Encyclopedia Astronautica
1967.04.28 - Apollo spacecraft delivery dates

Spacecraft delivery date and ground rule discussions were summarized by MSC ASPO Manager George M. Low in a letter to North American Aviation's Apollo Program Manager Dale D. Myers.

Low referred to an April 23 letter from Myers and April 25 talks at Downey, Calif.

Basic was "an MSC ground rule that the first manned flight should be an open-ended mission; and that 2TV-1 (a test spacecraft) would be a constraint on that mission. I also stated that I would like to achieve a delivery date for Spacecraft 101 that is no later than November, 1967, and that all constraining tests on 2TV-1 should be completed one month before the flight of 101. I further stated that the proposed delivery dates for Spacecraft 103 and subsequent spacecraft were not good enough and that we should strive to achieve earlier dates.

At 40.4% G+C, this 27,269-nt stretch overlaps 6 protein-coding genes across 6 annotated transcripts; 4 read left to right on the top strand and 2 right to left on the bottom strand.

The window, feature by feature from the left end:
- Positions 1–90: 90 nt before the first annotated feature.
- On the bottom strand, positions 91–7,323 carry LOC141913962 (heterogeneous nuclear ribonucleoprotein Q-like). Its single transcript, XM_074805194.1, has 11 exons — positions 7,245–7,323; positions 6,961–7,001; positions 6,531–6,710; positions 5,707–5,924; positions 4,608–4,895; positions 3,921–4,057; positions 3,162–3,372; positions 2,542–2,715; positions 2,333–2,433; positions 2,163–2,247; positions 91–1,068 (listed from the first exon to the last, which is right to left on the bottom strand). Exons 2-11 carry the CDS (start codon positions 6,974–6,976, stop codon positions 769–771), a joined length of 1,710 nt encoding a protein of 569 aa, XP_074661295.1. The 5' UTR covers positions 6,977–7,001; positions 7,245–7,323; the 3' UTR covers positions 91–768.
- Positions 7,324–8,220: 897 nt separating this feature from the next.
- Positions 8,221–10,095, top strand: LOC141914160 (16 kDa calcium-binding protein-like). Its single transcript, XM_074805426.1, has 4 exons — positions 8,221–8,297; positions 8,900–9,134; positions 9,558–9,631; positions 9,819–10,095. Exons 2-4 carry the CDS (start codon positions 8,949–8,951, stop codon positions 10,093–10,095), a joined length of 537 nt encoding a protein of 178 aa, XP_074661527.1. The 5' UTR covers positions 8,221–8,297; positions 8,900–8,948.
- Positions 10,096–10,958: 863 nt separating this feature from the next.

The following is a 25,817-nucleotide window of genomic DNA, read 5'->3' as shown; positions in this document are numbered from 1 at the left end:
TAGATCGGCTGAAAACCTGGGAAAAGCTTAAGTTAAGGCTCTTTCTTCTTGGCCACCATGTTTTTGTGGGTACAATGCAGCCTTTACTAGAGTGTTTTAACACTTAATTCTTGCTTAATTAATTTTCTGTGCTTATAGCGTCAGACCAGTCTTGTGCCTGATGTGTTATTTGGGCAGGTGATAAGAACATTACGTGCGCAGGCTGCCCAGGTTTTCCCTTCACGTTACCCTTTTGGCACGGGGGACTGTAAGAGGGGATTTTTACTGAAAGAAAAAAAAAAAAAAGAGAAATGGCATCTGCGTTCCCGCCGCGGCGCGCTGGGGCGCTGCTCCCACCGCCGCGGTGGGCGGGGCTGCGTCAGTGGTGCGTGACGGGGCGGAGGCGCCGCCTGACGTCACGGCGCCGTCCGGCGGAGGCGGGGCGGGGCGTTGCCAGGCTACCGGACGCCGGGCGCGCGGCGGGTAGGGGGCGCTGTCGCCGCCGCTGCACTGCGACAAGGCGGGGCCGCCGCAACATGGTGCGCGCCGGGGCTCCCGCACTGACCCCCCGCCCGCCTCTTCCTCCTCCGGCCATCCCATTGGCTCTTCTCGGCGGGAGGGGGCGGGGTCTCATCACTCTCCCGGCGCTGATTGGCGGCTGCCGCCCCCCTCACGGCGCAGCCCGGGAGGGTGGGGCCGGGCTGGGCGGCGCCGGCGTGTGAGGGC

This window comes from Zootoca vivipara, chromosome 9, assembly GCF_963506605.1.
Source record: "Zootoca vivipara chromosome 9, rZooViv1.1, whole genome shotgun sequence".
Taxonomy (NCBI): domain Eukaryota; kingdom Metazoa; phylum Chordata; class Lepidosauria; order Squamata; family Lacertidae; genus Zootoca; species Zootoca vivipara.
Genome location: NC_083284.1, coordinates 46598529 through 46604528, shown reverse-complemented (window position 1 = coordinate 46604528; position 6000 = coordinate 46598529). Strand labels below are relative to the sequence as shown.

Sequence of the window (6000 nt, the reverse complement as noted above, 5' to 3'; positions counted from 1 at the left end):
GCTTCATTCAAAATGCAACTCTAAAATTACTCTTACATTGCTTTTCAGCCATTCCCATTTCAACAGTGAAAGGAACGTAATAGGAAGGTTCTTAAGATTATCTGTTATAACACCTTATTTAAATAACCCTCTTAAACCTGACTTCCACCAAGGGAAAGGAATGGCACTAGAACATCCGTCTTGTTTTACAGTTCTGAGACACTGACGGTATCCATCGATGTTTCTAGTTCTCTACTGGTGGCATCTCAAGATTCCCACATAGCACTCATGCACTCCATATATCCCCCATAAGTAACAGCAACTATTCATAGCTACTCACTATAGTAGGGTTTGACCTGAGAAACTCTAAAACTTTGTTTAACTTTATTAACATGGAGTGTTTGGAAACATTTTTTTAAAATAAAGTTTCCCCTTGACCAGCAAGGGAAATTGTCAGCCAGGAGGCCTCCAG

"In summary, we did not agree with the basic ground rules stated in your April 23, 1967, letter. These ground rules essentially implied that 101 was to be limited to a six-orbit mission, and to be delivered as early as possible at the expense of all other spacecraft. Instead, we stated that it is NASA's position to achieve a balanced program involving the earliest possible deliveries when all spacecraft are considered and not just the first one."

A further exchange of letters May 8 and 16 reached agreement on target delivery dates and ground rules. Testing of thermal vacuum test vehicle 2TV-1 would be as originally planned except that extravehicular activities would not be included in tests constraining CSM 101. Delivery date was to be October 14. CSM 101 was to be delivered December 8 and would be launched on a Saturn IB to verify system performance. The mission was to be open-ended, up to 10 days, with no LM and no docking or EVA provisions included. New delivery date for CSM 103 was March 23, 1968.

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